What is 80/20
By: Hubert Crowell
You may ask what is 80/20? It could be 89/40 or 300/30, but 80/20 looks better and sounds good. The numbers do not have to add up to 100 and in fact we are talking about two groups that are compared to each other.
The pattern of 80/20 was discovered in 1897 by the Italian economist Vilfredo Pareto. His discovery has been called many names, the Pareto Principle, the Pareto Law, the 80/20 Rule, the Principle of Least Effort and the Principle of Imbalance. He was looking at patterns of wealth and income in nineteenth-century England and found that most income and wealth went to a minority. This was not surprising, but what was surprising was the fact that the distribution of wealth was predictably unbalanced. And the unbalance was about 80/20 with 20% having 80% of the wealth.
Other pioneers after World War II took this study further and was accepted by the Japanese corporations who began to challenge the U.S. industry. In the 1960's onward the U.S. and other industrial nations began to use the 80/20 Principle to improve products.
The 80/20 Principle asserts that when two sets of data, relating to causes and results, can be examined and analyzed, the most likely result is that there will be a pattern of imbalance. It may be 65/35, 70/30, 75/25, 80/20, 95/5 or 99.9/0.1 or any set of numbers in between. They do not have to add up to 100!
Whether you realize it or not, the 80/20 Principle applies to your life, your social world and to your work. Understanding it will give you great insight into what is really happening around you.
The chaos theory which help explain the 80/20 Principle, does not say that everything is a hopeless mess. There is a self-organizing logic lurking behind disorder, that some called spooky, eerie, and terrifying exact.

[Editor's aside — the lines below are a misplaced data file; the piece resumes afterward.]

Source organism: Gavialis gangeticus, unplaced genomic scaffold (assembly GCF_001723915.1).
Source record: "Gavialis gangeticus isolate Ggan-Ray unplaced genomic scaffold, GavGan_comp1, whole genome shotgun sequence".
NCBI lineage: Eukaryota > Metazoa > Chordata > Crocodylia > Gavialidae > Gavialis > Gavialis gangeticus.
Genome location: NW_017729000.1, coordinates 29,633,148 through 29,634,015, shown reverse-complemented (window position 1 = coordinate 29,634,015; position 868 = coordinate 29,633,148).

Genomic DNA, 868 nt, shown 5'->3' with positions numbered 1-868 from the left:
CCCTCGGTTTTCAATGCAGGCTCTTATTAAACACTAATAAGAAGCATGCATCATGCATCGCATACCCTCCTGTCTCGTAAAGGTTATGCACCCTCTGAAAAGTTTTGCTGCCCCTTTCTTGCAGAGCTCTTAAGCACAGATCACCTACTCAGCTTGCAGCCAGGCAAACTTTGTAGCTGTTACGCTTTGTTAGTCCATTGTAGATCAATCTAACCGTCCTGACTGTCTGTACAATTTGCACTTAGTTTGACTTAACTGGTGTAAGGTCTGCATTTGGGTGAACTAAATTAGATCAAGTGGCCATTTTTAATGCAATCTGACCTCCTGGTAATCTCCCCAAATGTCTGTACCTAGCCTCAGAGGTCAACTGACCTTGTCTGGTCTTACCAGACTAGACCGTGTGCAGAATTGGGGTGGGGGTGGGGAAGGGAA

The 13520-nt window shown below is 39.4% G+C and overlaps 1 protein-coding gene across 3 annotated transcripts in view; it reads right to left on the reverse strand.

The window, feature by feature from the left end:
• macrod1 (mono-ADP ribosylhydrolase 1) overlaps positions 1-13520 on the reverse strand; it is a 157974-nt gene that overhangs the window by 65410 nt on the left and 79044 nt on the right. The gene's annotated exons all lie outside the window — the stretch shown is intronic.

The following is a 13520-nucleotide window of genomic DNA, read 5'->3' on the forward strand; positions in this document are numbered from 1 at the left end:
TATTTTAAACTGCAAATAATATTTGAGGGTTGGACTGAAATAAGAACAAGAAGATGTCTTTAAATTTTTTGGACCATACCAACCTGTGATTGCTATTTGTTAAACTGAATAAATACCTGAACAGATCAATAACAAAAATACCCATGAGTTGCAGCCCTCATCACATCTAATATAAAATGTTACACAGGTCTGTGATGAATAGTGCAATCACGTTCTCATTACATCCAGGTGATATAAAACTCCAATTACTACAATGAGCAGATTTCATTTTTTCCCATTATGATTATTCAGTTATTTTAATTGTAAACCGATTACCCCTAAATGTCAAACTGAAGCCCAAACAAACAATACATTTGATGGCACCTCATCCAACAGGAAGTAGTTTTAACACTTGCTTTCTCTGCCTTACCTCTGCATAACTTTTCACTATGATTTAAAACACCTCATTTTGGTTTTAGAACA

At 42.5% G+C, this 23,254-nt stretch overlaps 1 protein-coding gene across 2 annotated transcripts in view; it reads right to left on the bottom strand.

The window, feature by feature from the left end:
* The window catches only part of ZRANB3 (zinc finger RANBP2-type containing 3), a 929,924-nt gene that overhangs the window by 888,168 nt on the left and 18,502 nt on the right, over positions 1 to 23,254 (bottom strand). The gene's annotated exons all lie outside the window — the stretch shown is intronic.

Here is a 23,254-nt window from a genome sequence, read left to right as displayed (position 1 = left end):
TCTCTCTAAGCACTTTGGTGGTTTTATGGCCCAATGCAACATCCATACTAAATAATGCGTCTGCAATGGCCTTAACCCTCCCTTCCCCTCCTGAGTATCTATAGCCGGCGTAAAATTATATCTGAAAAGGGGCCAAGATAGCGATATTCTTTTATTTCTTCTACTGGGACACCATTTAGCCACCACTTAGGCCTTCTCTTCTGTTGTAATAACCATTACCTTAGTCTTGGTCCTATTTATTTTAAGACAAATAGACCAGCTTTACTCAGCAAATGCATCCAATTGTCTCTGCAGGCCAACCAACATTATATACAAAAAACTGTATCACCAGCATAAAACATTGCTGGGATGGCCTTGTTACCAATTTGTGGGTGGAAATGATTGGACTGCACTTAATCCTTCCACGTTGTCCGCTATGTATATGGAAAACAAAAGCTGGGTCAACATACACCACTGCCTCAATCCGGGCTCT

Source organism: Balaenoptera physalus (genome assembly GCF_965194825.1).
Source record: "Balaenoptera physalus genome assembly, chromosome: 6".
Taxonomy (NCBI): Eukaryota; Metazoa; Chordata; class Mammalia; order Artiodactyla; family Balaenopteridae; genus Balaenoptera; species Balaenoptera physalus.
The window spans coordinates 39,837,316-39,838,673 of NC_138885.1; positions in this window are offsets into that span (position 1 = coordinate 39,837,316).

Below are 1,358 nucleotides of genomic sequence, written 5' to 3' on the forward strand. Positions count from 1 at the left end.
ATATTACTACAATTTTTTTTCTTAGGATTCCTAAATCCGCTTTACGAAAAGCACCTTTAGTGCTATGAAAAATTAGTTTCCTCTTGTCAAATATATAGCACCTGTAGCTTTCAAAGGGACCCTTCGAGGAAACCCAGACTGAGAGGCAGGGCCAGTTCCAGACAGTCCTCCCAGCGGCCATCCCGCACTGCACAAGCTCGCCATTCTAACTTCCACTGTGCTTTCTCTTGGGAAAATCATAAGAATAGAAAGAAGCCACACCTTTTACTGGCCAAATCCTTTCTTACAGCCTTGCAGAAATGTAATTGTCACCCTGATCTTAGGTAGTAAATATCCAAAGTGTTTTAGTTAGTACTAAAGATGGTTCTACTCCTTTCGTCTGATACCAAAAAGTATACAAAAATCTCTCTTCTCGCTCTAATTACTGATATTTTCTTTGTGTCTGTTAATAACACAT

With every thing we do in life, producing a product, developing a new social habit such as jogging or excising, we reach a point where it is difficult to make headway. A great deal of effort generates little if any results. At this point many give up, but if you can persist and cross the tipping point, a small amount of additional effort can reap huge returns. Runners refer to this as getting their second wind, at that point they can run forever.
The tipping point is were we can reap much benefit from understanding the 80/20 Principle.
Did Jesus know the tipping point when he feed the five thousand with five loaves and two fish? Luke 9:10 may be the greatest example of the 80/20 Principle taken to the extreme. How productive could we be if we could find the tipping point in our lives?
Assignment: Read Chapter 1 of The 80/20 Principle, By Richard Koch, ISBN 0-385-49174-3
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Optional Exam: Explain the tipping point in the 80/20 Principle.
For more information on the 80/20 Principle visit: http://www.the8020principle.com/
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